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Falcons Week 15 snap counts: Weird decisions abound in the win

The Falcons beat the Buccaneers, but some of Atlanta’s worst habits reared their ugly heads again.

Atlanta Falcons v Tampa Bay Buccaneers Photo by Julio Aguilar/Getty Images


Matt Ryan: 71

Jake Matthews: 71

Ben Garland: 71

Alex Mack: 71

Wes Schweitzer: 71

Ryan Schraeder: 71

Julio Jones: 54

Austin Hooper: 54

Mohamed Sanu: 52

Devonta Freeman: 51

Levine Toilolo: 40

Taylor Gabriel: 32

Justin Hardy: 21

Terron Ward: 19

Derrick Coleman: 16

Marvin Hall: 9

Eric Saubert: 5

Dontari Poe: 2

It is sort of remarkable to me that the Falcons were on the field for 71 plays and managed 410 yards, their third-highest output of the season, and were still held to just 24 points. You can once again point the finger at an offense that put itself in difficult positions on a regular basis, between questionable play calling, dropped passes, and penalties on the likes of Ben Garland and Wes Schweitzer.

The larger issue, though, is how inefficient this passing attack continues to be. Matt Ryan targeted Julio eight times, but thanks to drops and missed connections, #11 only finished with three receptions for 54 yards. Mohamed Sanu got two grabs for 23 yards on five targets, Taylor Gabriel caught both of his targets for 16 yards, and Austin Hooper caught both of his for 12 yards. Devonta Freeman was far-and-away the team’s most effective receiver, catching five of his seven targets for 68 yards, including a 29 yard grab. Considering Ryan threw 31 balls, that’s pretty sad output from the team’s dynamic array of pass catchers, especially against a weak, depleted Tampa Bay secondary.

I don’t know what the solution is, at this point. The offense has struggled to get weapons like Gabriel and Tevin Coleman (when healthy) open and involved, and some of that is definitely on Steve Sarkisian. At the same time, when you have top-flight receivers dropping passes, or your franchise quarterback electing to scramble when he has a wide open man down the sideline, that’s sort of out of Sark’s control. The combination of execution errors and iffy play calling is that this offense continues to look solid enough but frustratingly incapable of playing up to the level of their talent, and that’s still the hardest cap on this team’s 2017 outlook if they make the postseason.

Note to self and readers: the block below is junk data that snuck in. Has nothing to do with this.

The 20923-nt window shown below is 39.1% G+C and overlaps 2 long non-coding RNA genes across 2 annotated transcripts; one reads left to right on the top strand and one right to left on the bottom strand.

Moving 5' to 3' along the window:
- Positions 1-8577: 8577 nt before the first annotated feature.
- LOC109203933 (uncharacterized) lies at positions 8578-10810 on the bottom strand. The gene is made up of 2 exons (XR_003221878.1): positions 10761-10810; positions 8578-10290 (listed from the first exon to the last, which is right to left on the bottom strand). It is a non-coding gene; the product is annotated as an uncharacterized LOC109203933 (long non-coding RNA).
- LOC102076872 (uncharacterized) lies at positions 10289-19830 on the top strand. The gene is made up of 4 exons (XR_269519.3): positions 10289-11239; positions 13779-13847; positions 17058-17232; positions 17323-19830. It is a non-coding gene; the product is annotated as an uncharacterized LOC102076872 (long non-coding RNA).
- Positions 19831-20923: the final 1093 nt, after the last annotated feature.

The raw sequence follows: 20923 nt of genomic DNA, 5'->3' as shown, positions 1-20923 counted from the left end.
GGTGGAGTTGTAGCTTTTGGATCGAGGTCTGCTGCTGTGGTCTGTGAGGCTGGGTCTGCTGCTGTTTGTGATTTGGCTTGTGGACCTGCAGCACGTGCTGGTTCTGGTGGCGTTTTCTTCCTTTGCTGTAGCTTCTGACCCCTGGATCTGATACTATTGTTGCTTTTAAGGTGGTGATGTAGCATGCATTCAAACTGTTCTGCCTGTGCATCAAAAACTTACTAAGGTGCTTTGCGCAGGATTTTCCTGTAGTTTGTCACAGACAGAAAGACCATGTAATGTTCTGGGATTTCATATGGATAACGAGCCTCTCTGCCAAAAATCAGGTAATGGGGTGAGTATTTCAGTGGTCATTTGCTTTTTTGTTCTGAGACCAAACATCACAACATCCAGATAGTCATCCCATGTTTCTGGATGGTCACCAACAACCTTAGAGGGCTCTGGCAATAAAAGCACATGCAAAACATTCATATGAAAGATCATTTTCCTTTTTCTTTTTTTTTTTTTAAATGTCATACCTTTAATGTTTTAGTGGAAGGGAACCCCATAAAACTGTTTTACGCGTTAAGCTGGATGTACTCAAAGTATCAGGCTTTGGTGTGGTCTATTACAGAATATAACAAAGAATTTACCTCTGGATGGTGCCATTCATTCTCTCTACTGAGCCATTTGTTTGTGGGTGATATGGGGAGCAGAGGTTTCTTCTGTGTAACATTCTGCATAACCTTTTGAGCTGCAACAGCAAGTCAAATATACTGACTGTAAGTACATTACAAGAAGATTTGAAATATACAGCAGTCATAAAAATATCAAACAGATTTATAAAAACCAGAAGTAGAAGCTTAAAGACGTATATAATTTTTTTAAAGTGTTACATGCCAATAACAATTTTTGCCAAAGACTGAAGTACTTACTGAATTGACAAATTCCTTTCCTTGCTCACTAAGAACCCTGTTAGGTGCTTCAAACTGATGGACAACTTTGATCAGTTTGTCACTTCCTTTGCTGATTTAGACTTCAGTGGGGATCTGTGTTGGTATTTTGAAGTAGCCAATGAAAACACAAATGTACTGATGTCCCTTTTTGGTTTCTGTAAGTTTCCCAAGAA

I was encouraged to see Eric Saubert getting a little involved, and that the team was able to find work for Terron Ward, who continues to run the ball extremely well and should be the team’s long-term third back.


Robert Alford: 61

Desmond Trufant: 61

Keanu Neal: 61

Ricardo Allen: 61

Deion Jones: 61

Grady Jarrett: 51

De’Vondre Campbell: 49

Dontari Poe: 44

Brian Poole: 39

Adrian Clayborn: 34

Vic Beasley: 30

Brooks Reed: 26

Derrick Shelby: 23

Kemal Ishmael: 22

Takk McKinley: 15

Courtney Upshaw: 13

Duke Riley: 10

Ahtyba Rubin: 10

The defense only allowed 21 points, which has become pretty customary for them. That number masks how ineffective they were for long stretches of the game, however, as they allowed 373 yards, tied for the second-highest output by an opposing offense in 2017. That’s exactly how many yards they allowed to Tampa Bay last game, too.

Unfortunately, some slips and coverage errors marred the effort on Monday night, and that plus a largely ineffective pass rush will kill you against a strong-armed quarterback like Jameis Winston, especially if he’s throwing to Mike Evans. The Falcons simply could not stop or slow down Winston throughout much of the night, which led to another fine day through the air for the young quarterback. That’s more or less a team-wide failure, and a frustrating one after the Falcons were pretty stingy against Drew Brees just a week earlier.

I continue to have some questions about how the Falcons are divvying up their snaps at defensive end and, this week, linebacker. De’Vondre Campbell needs to be on the field as much as is humanly possible, as Duke Riley really is not ready to bring a lot to the table just yet. And at end, Takk continues to get the smallest share of snaps despite being arguably the team’s most productive pass rusher on a per snap basis. It’s legitimately confusing, especially since Dan Quinn and company make a habit of talking up the rookie on a weekly basis.

Special Teams

Duke Riley: 20

Kemal Ishmael: 20

Derrick Coleman: 16

LaRoy Reynolds: 16

Damontae Kazee: 16

Sharrod Neasman: 16

Matt Bosher: 14

Levine Toilolo: 13

Eric Saubert: 12

Marvin Hall: 12

Robert Alford: 10

A lot of familiar faces here, plus Duke Riley stepping into a major role on special teams. The Falcons continue to struggle to create openings for Andre Roberts—with the exception of his first two returns last night, to be fair—and allow way too many decent returns. It doesn’t seem to matter what configuration Keith Armstrong rolls out, and it has been largely a year to forget for teams.